The right way to understand the Masterpiece decision is as a sermon on the most essential republican virtues.
Many of my contributions to this blog will riff my forthcoming tome on the Constitution and its federalism, cleverly entitled The Upside-Down Constitution. The publisher’s (Harvard University Press) release date is February 15. However, you can already pre-order the book on Amazon.com.
What exactly is “upside-down” about our Constitution? Here’s the general idea:
The United States Constitution rests on a handful of closely related premises. (Let’s call them “Madisonian.”) First: the Constitution has to serve the interests of citizens, not politicians and especially not state politicians. For an emphatic statement see Federalist 45 (To appreciate the depth of Madison’s conviction on this point, note that the verbal bombast in 45 is out of character for him. Even his letters to Dolley sound like they were written by her accountant.) Second: the Constitution has to make politics possible and discipline it against factional abuse. For the general theory see Federalist 10. Third, the Constitution has to ensure stability, both in the sense of institutional durability and of preventing political hyperactivity. For the perils of a “mutable government” see Federalist 62.
Now invert the premises. First: the Constitution must protect the “states as states”—that is, their political elites and hangers-on. Second: the Constitution should facilitate interest group politics. Third: the Constitution should be democratic (and since the demos is fickle, the Constitution should be unstable). There you have the actual Constitution, upside-down. Get used to it: it’s the New Deal Constitution under which we live.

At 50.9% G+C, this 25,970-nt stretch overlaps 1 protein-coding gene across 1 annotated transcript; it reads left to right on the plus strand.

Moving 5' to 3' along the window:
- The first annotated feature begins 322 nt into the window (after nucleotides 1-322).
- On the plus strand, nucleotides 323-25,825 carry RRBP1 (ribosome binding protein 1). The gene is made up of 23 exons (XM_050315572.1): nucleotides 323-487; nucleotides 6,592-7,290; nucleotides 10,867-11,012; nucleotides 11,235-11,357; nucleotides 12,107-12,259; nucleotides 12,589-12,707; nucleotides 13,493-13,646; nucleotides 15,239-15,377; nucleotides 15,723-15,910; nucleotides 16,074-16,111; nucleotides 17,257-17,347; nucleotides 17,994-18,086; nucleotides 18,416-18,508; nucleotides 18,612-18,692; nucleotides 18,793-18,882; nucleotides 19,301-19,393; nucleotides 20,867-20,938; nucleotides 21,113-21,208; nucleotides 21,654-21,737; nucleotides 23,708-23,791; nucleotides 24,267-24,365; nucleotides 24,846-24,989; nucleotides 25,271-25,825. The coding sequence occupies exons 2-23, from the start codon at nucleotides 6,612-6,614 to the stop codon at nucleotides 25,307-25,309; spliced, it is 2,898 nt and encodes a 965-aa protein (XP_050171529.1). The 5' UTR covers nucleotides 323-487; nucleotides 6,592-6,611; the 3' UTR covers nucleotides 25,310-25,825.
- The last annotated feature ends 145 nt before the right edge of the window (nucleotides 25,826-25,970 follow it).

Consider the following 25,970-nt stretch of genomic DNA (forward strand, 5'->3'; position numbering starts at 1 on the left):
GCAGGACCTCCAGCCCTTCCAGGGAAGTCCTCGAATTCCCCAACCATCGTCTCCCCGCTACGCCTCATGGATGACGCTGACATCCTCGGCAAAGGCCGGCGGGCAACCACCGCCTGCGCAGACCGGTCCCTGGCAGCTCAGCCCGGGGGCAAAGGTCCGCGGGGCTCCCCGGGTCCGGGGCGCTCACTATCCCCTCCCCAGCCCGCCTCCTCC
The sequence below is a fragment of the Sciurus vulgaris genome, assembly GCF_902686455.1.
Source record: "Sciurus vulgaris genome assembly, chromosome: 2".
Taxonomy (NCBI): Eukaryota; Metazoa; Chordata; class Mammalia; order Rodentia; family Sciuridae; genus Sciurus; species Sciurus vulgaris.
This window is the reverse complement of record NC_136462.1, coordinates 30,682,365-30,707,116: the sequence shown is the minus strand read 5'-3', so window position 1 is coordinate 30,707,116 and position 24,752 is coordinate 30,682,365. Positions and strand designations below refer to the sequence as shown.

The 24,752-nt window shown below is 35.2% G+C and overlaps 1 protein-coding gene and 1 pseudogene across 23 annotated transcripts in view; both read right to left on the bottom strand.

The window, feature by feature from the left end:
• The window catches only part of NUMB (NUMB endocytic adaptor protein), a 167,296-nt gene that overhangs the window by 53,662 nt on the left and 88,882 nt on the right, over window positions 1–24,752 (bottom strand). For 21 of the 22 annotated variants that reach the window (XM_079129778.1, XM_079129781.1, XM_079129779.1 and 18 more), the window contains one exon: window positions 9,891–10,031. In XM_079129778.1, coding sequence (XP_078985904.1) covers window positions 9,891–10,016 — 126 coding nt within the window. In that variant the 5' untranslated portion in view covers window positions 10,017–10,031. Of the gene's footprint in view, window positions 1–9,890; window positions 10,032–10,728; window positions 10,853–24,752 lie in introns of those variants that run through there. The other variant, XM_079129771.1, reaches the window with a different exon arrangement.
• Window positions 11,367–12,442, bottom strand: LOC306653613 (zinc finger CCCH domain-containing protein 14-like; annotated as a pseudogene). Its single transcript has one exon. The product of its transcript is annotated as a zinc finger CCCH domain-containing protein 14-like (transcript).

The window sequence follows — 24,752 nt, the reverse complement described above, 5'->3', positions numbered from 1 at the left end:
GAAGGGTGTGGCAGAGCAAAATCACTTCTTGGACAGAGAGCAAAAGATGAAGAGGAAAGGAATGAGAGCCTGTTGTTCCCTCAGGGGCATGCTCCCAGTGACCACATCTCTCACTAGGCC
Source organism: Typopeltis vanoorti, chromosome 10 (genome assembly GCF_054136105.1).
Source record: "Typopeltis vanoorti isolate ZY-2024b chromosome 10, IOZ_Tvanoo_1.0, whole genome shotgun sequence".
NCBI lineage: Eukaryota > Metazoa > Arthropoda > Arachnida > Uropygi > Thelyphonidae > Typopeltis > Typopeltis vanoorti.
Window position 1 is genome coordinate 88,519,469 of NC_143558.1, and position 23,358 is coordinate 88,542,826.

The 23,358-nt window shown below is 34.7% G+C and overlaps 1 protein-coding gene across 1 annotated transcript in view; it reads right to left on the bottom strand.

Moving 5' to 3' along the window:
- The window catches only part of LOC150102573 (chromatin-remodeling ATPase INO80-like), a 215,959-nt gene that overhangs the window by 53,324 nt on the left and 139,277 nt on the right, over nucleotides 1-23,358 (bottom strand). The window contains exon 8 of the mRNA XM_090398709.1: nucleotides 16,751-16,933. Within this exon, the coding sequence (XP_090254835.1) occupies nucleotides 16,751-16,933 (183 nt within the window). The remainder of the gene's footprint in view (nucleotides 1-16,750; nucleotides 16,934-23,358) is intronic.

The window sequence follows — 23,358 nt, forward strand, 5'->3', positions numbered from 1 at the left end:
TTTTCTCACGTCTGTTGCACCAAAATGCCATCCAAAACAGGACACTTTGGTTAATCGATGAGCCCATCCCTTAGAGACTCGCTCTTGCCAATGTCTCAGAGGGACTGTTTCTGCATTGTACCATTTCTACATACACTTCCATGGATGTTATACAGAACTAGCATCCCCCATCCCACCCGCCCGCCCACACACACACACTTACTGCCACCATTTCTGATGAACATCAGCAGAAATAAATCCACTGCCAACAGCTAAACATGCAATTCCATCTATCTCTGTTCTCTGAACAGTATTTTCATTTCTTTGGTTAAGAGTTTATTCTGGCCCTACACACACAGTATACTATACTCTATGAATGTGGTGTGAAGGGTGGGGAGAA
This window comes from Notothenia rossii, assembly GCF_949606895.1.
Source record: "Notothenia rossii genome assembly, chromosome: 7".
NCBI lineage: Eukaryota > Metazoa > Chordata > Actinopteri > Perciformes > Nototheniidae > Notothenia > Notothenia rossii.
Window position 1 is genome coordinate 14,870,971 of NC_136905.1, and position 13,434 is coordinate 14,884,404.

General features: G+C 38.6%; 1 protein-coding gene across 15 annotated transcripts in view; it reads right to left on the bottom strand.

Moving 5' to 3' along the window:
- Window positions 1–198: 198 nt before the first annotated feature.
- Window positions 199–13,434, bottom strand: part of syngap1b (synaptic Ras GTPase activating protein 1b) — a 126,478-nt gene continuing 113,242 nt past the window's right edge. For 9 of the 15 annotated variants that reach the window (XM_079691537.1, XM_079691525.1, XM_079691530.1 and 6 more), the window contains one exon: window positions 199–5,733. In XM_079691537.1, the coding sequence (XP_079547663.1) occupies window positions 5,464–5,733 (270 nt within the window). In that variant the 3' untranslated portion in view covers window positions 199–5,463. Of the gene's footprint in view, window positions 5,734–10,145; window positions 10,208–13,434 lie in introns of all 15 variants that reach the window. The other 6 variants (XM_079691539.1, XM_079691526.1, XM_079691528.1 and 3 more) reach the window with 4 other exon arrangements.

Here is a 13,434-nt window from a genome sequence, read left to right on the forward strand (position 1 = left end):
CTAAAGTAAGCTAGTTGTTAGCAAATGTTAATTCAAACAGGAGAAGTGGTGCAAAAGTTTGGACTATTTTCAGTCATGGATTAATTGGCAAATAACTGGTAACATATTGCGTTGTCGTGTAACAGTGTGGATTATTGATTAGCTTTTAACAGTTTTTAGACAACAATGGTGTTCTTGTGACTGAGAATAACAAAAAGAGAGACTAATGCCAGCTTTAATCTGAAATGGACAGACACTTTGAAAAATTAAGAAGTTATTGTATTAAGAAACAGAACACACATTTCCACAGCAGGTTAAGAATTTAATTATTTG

Three quick, depressing notes about that mutt:
- The premises of the New Deal Constitution are deeply entrenched. For the first, see any tribute to federalism’s “balance” from Felix Frankfurter to Anthony Kennedy. For the second, see Carolene Products (1938) and its progeny. For the third, see Justice Breyer’s Active Liberty, or Jeff Rosen’s The Most Democratic Branch, or any Supreme Court effusion on what it deems the country’s “enlightened consensus.”
- The New Deal Constitution is not an exclusive playpen of left-ish “democratic constitutionalists”: many conservatives have been equally fulsome in embracing it. (Protecting “states as states” and making more room for unconstrained politics are key commitments of originalism and “judicial restraint”—no?)
- The raw constitutional text doesn’t offer much of a defense against the inversion of the Constitution’s premises. (There’s no federalism clause, anti-faction clause, or stability clause.) So you can’t correct past constitutional error by stomping your feet on sola scriptura.
What one has to do is to recover the political theory behind the text and then try to rebuild the structure in that light, against that backdrop.